Estherville Daily News from Estherville, Iowa on January 12, 1972 · Page 6
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Estherville Daily News from Estherville, Iowa · Page 6

Estherville, Iowa
Issue Date:
Wednesday, January 12, 1972
Page 6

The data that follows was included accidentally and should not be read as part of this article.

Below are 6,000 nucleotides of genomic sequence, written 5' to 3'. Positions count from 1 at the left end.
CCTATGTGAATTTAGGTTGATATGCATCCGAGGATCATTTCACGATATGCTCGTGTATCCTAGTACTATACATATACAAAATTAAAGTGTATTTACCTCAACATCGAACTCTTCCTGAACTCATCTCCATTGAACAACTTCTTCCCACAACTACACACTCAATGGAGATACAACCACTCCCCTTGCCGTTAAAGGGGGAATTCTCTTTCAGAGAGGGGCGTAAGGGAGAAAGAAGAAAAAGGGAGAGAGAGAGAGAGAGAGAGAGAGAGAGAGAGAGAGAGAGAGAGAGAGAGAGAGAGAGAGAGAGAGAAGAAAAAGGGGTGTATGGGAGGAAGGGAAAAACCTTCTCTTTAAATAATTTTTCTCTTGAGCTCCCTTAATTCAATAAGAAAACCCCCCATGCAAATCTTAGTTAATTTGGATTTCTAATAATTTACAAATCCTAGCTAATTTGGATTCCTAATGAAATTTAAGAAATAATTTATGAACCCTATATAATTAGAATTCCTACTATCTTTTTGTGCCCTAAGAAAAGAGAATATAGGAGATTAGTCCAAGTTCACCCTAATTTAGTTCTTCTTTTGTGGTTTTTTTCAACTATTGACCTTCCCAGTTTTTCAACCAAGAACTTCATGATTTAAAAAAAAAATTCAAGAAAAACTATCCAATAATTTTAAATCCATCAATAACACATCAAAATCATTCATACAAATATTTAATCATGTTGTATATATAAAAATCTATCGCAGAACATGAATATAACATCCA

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t ESTHER VILLE DAILY NEWS, WED., JAN. 12, 1972 Page 6 Need won't make marriage successful By Abigail Van Buren [c 1971 by Chicago Trlbune-N. Y. Newt Synd., Inc.] DEAR ABBY: I have been considering your statement, "All that is necessary for a marriage to succeed is that the two people really need each other." I guess I don't know what you mean by "succeed." My wife and I need each other. She is my cook, housekeeper, and laundress. She raises the children and makes most of the decisions in the family. I provide her with a good income and am available for heavy jobs around the house, errands, and occasional child caring. We have no sex life, and haven't for the last 4 years of our 13-year marriage. That is her one decision I protested, but without result. Our anniversaries come and go without comment. Divorce and remarriage is out of the question because we took the vow to stay together " 'til death do us part." Furthermore, one look at our widowed acquaintances shows us life alone is hardly preferable. So we plod along, yoked together in this polite, sterile, wretched alliance you call a "success." I would amend your statement to say "All that is necessary for a marriage to endure is that the two people really need each other." ENDURING DEAR ENDURING: Your "amendment" is approved and appreciated. DEAR ABBY: My husband and I are fairly new in town and we recently had some of our new friends over for a dinner party. I served a dessert that made a big hit with all the guests. One lady asked for the recipe. I tried to get out of giving it to her, but she kept after me until I agreed to mail it to her. My problem is that recipe is a specialty of mine that has been in my family for years and I don't want everyone in town making it, yet I don't know how to gracefully get out of giving it to her. Do you think I'm being selfish? How can I handle this? I can't avoid this woman much longer. NEW IN TOWN DEAR NEW: Because you promised her the recipe, give it to her. If you didn't want to share it, you should have told her it was a family secret and you preferred to keep it that way. Yes, I think you're being selfish. If everybody in town were to enjoy your favorite dessert, it would in no way diminish your enjoyment of it. C'mon, share! DEAR ABBY: I am a young wife. We've been married • eight years, and my husband has yet to call me by my first *name. He doesn't even call me "honey" or anything like "that. He just doesn't call me anything. If he wants to get my attention, he'll say, "Hey," or, "Say, there." Or he'll just start right in talking to me, still not using any kind of name. I really burn when he calls the office and says, "Sally, is the boss in?" [Sally he can call Sally. Me he has no name for.] When he telephones me at home, and isn't sure he has the right number, he asks, "Is this 266-6686?" I stay mad at him for days over this. At Christmas his card with his present reads, "I'm not much for words, but I love you, Honey." Now, why can't he call me "Honey" once in a while if he doesn't want to use my name? QUIETLY BURNING DEAR BURNING: Why don't you ask him? Instead of quietly burning, tell him how important it is to you to be addressed by name, or in some personal way. If he forgets --remind him. And remind him. But do it gently, with patience and without anger. DEAR ABBY: What do you think about a young boy sleeping with his grandmother? We don't want to hurt Grandma's feelings, but my husband said he heard it's "unhealthy" for a child to sleep with a real old person. Personally, I think that's a lot of bunk. What is your opinion? GRANDMA TROUBLE DEAR TROUBLE: At what age do you consider a boy "young"? And how old is "real" old. CONFIDENTIAL TO "TOO EMBARRASSED FOR WORDS" IN SARASOTA, FLA.: Tell your therapist everything. The more he knows about you, the more he can help you. Besides, he has heard everything, and you won't shock him. TV Tonight . . . Football's Funny Side On Super Comedy Bowl Presented by COMMUNITY TV SIGNAL CO. WEDNESDAY SPORTS SPECIAL - Hockey: Minnesota North Stars Vs Detroit. 6:30 p.m. Channel 11. NATIONAL GEOGRAPHIC SPECIAL - The Last Tribes of Mindanao. 7 p.m. CBS. COMEDY HOUR- Friars Club roasts Joe Jamath. 7:30 p.m. NBC. ANNUAL SUPER COMEDY BOWL SPECIAL - More than 70 Hollywood and NFL stars look at football's funny side. 8 p.m. CBS. MANNIX — An enigmatic tape recording ties a missing philanderer with a beautiful model, blackmail and murder. 9 p.m. CBS. MILLER'S ReSate Burt, lowc 50522 End of Season Half Price Sale Continues. Nearly every item in the store reduced. Head Start Council Elects FREE PRESCRIPTION _ DELIVERY THRIFT STAMPS WITH EVERY PURCHASE The Head Start Policy Council of Upper Des Moines Opportunity, Inc., met Jan. 7 at the Spencer OEO Office. This council is composed of elected parent delegates from each Head Start Class in the nine counties which are served by Upper Des Moines Opportunity, Inc. and one community representative from each county. The council member's duties are to represent all parents when any important decision is made Iowa Demos Lead Nation In Caucus DES MOINES - (TOPA)— Iowa will be in the national limelight Jan. 24 as Democrats hold their precinct caucuses in what has developed into the first major test in the nation for the Democratic presidential hopefuls. Campaign strategists are a little awed that Iowans have been slow in recognizing the role they could play in this presidential election year. "Iowans are just waking up to the fact that the caucuses are upon them. They don't realize what kind of barometer state Iowa could be, if it wanted to play the role," said Louis Lamberty, coordinator of the Iowa- Nebraska campaign for Sen. George McGovern. William Sueppel, Iowa coordinator for Sen. Edmund Mus- kie, agrees. Sueppel, Iowa City lawyer who has been involved in presidential campaigns before, expects 30 to 50 members of the national press corps to be on hand to cover some the nearly 2,600 caucuses. Lamberty, Omaha, says thtvt hardly a day goes by that ht doesn't get a telephone call from some member of the national press corps. Although the caucuses are less than two weeks away, many Iowans apparently are unaware that the Democrats' precinct caucuses precede any of the presidential state primaries. "Since this is the first in the , nation, reporters are trying to use it as some kind of indicator < as to how things are going to go," explained Lamberty. But answering that question is not easy. Outside of the McGovern and Muskie organizations, little has been heard of from the other presidential hopefuls. The draft Kennedy movement has been dying out, mainly because of the Senator's statements that he will not be a candidate. Although the campaign manager for New York Mayor John Lindsay has proclaimed Iowa a "target state" for Lindsay, there appears to be little support for him in Iowa at this time. There is scattering support for Eugene McCarthy and Hubert Humphrey from neighboring Minnesota has not been heard from. Henry (Scoop) Jackson is still a voice in the political wilderness as far as most Iowans are concerned. But the problem for the political campaign managers is the number of uncommitted Iowans. pertaining to Head Start budgets, grant applications, etc. The following people were elected by their respective groups to serve for 1972: BUENA VISTA: Delegates Margaret Curren, Storm Lake, Sandy Scholtus, Newell: Community representative Mrs. Robert Borgman, Storm Lake.' CLAY: Delegates Ada Powers, Moneta, Arlene Wheeler, Greenville: Community representative Mrs. Bea Meyer, Spencer. DICKINSON: Delegate Gloria Tague, Spirit Lake: Community representative Cameron Arnold, Spirit Lake. EMMET: Delegate June Carlson, Armstrong: Community rep-i resentative Mrs. Gehrold Reisen, Ringsted. KOSSUTH: Delegates Mrs. William Karels, Burt, Mrs. Frank Jenkinson, Algona: Community representative Mrs. Daniel Brey, Algona. O'BRIEN: Delegate Meredith Daggett, Sanborn: Community representative Sharon Maris, Sanborn. OSCEOLA: Delegate Mrs. Don Wollmuth, Sibley: Community representative Mrs. Clarence Shaeffer, Melvin. PALO ALTO: Delegates Pauline Neilson, Graettinger, Mrs. Robert Bergstrom, Emmetsburg: Community representative Mrs. Bob Manwarren, Emmetsburg. POCAHONTAS: Delegate Mrs. Becky Clarken, Rolfe: Community representative Mrs. Betty Kirsch, Laurens. Officers elected were: President, Meredith Daggett (O'Brien) Sanborn; Vice-president, Pat Jenkinson (Kossuth) Algona; Secretary-treasurer, June Carlson (Emmet) Armstrong; Delegate to State Parent Council, Becky Clarken (Pocahontas)Rolfe; Alternate to State, Margaret Curren (Buena Vista) Storm Lake. A Parent Involvement Workshop was conducted by Morris Kirchhof, Head Start director, who informed the parents of their rights and responsibilities, of the input they have in the program, and how important it is that all concerned with the program work together to make Head Start effective. The next meeting will be held in Spencer on March 2, at the OEO Office. 50522. in Hours 10-5 Tues. - Sat. 10-9 Mon. Burt, Iowa, Phone 295-2967. miles north from Jet. 18 & 169. Youth Employment Program Here Mayors in 75 Iowa communities are currently receiving a detailed proposal for establishing a summer youth employment program in their areas, it was announced today by Robert Deaver, chairman of the Youth Employment Committee, Governor's Youth Opportunity Council. Estherville is included in this massive move to provide summer employment for Iowa youth of junior high, high school and college ages, whether in school or not. "The step-by-step proposal," Deaver explained, "has been field tested in several Iowa lo­ calities, getting recommendations and approval from the mayors in these communities before being released. "The plan is a workable one, calling for the formation of a Mayor's Summer Youth Employment Committee in mid-January. This committee will be composed of local youth and community leaders who are interested in serving young people and have an understanding of their employment problems during the summer months. Organization and active planning, involving the entire community, should have job openings available to be filled by hundreds of your<? persons at the close of the school year early in June." Deaver said that the proposal Includes the opening of a local summer youth employment office about the end of March, at which time recruitment and registration of local youth for summer work will get under way afternoons after school and on Saturdays. Plans also call for the area Iowa State Employment'Service office to play an important part in the implementation of the local program. 'Shame' Wage-Price Violators FREE WASHINGTON (AP) - The Cost of Living Council says it will start disclosing the names of violators of wage-price controls, and a congressman has hinted his committee may investigate current policy unless additional action is taken to protect consumers. Council Director Donald Rumsfeld said Monday the new disclosure policy includes the possibility that results of council investigations may be given to persons who file complain^ against excessive price and wage increases. Names of violators have been automatically withheld unless the government went to court to force compliance with wage- price guidelines. The government also continually has said consumers are not entitled to see business records that contain justification for price hikes. The council did not say whether companies will be required to disclose that information according to the new policy. Rep. Wright Patman, chairman of the House Banking Committee, meanwhile asked the Price Commission and Pay Board to detail how they have complied with congressional mandates in the new laws. The Texas Democrat said he is particularly interested in those pertaining to the handling of retroactive pay hikes and those on the rights of consumers. In letters Monday to the chairmen of both control lOTXTRll &rTi GREEN STAMPS I agencies, Patman said his panel might hold hearings to see if conditions written into the legislation extending President Nixon's economic-control powers are being met. One provision is that previously negotiated pay raises caught in the initial 90-day wage-price freeze are to be paid if prices were increased to cover them, unless they are inconsistent with inflation fighting standards. Secretary of Labor James D. Hodgson today urged federal mediators to watch out for attempts to get around wage controls. "Both the future of collective bargaining and the controls program are ill-served by such mischief, and we should not be reticent in saying so," the secretary said in remarks for the annual seminar of the Federal Mediation and Conciliation Service. Hodgson also told the mediators, who sit in when requested on difficult labor-management bargaining sessions to help toward a settlement, that they should discourage management bargainers from agreeing to a big wage increase because they think the board will reject it. "There is the case, and I know this has happened, when one of the parties says, 'Let's not knock ourselves out. The settlement may be a bad one, but let's • agree to it anyway and then let the Pay Board knock it down," Hodgson said. Meanwhile, the Price Commission told insurance companies they must reduce by 37.5 per cent the portion of any new rate hike. Previous requirements permitted any size increase if it was based on the rate of inflation. DICK CAVETT — Secretary of Interior Rogers Morton scheduled. 10:30 p.m. ABC. THURSDAY ME AND THE CHIMP - Debut of series on a dentist whose children adopt a chimpanzee. 7:00 p.m. CBS. MY THREE SONS - New day and time. Triples star on a TV commercial. 7:30 p.m. CBS. IRONSIDE — Tongue — in — cheek tale of unusual burglary ring. 8 p.m. NBC. PERRY MASON - Quiet fishing trip turns violent. 8:30 p.m. Ind. channel 7. DEAN MARTIN - Petula Clark guest star. 9 p.m. NBC. DRAGNET — Investigate case of boy with severe back lacerations. 10 p.m. Ind. Channel 7. ! With $2.00 or More Purchase and This | Coupon Good Thru Wed., Jan. 19 jOne Coupon Per Car Per Week Please! » BRINK OIL CO. » 1619 Central Ave.-Phone 362-9006 - Estherville | All Credit Cards-Open 6:30 a.m. to 11:00p.m. | ^^0 ^^0 ^^0 ^^0 ^AV ^^0 ^A* ^^0 ^AV ^^0 *l* ^t* *T*^&^T* ^^^P ^T*^T* ^I^^P ^t* 1* * * * * * 4fr Thurs si # Not Good On Charges O jjj" Contract Accounts. I COAST TO COAST STORE 9K 9 K ^K ^K ^u^b ^Li ^l ^^AV^L* ^AV ^0 ^A* ^A^ 4& *X* *>A* ^0 ^1* ^» ^0 ^0 ^0 * 50 Extra Estherville * 50 ESTHERVILLE THRIFT STAMPS With Purchase of $2.00 Or More And This Coupon Fri., Sat. - Jan. 13, 14, 15 * * SHOWS DAILY 7& 9 P.M. GRAND THE A TER - ES THER VIL L E ADULTS: $1.25 CHILDREN: 50c WEDNESDAY THRU SATURDAY JAN. 12-13-14-15 SWINGING & HILARIOUS WESTERN! SATURDAY & SUNDAY MATINEES ONLY! JAN. 15 & 16 ALL THE THRILLING ADVENTURES AND AMAZING TRICKS THAT MADE LASSIE THE MOST FAMOUS DOG IN THE WORLD! SHOWS AT 2 P.M. ALL SEATS 75( Thrift Stamps * * J With $3 cash purchase & this coupon * * Open 7:00 a.m. to 9:00 p.m. •jf- We Honor all Approved Credit Cards | HAMMOND OIL CO. ^IZv * * * « ^J^l^ jjujcjjc sfcsfc sfc sfc sfc JJC sfc sfc 3fc sjc sfc sfc 3fc sfc sfc sfc 3§c sfc Expires Wed., Jan. 19 Limit 1 coupon per car RODDY McDOWALL SUNDAY-MONDAY-TUESDAY JAN. 16-17-18 THE SWEETEST GIRL FINLEY OHIO EVER SENT TO THE BIG CITY! CANDICE BERGEN • PETER BOYLE T. R B AS KIN DAILY AT 7 & 9 P.M. <• COLOR • RATED GP ESTHERVILLE DRUG PRESCRIPTION SPECIALISTS OPEN 9 to 6 DAILY - SUNDAYS 10 A.M. TO 12 NOON THURSDAYS 'Ttt-L 9 P.M. QUANTITY RIGHTS RESERVED Wednesday Thru Saturday Specials 25% OFF ON ALL COLOR FILM PROCESSING COLOR SLIDES-MOVIES-COLOR PRINTS (Except Black & White, 8 x 10 Enlargements, Special Kodak Work and Special Orders) 2 DAY SERVICE BUTTER-NUT Bayer Children's ASPIRIN 43C List LILT SPECIAL $1.89 List Limit One 100's ANACIN FAST PAIN REUEFi HEADACHE/COLDt' K »V ACHE fMIMALGir BATH ft Gii. A|| Swinger UIL Bottle 99< HEET Gas Line Anti-Freeze 65c List CLIP THIS COUPON I) 50 ESTHERVILLE I ^ THRIFT STAMPS I With This Coupon and Purchase of $5.0Q\or More. Wednesday Thru Saturday January 12, 13, 14, 15 Good On Cash Purchases Only! NOT GOOD ON DELIVERIES • ESTHERVILLE DRUG CO. I I I I I .1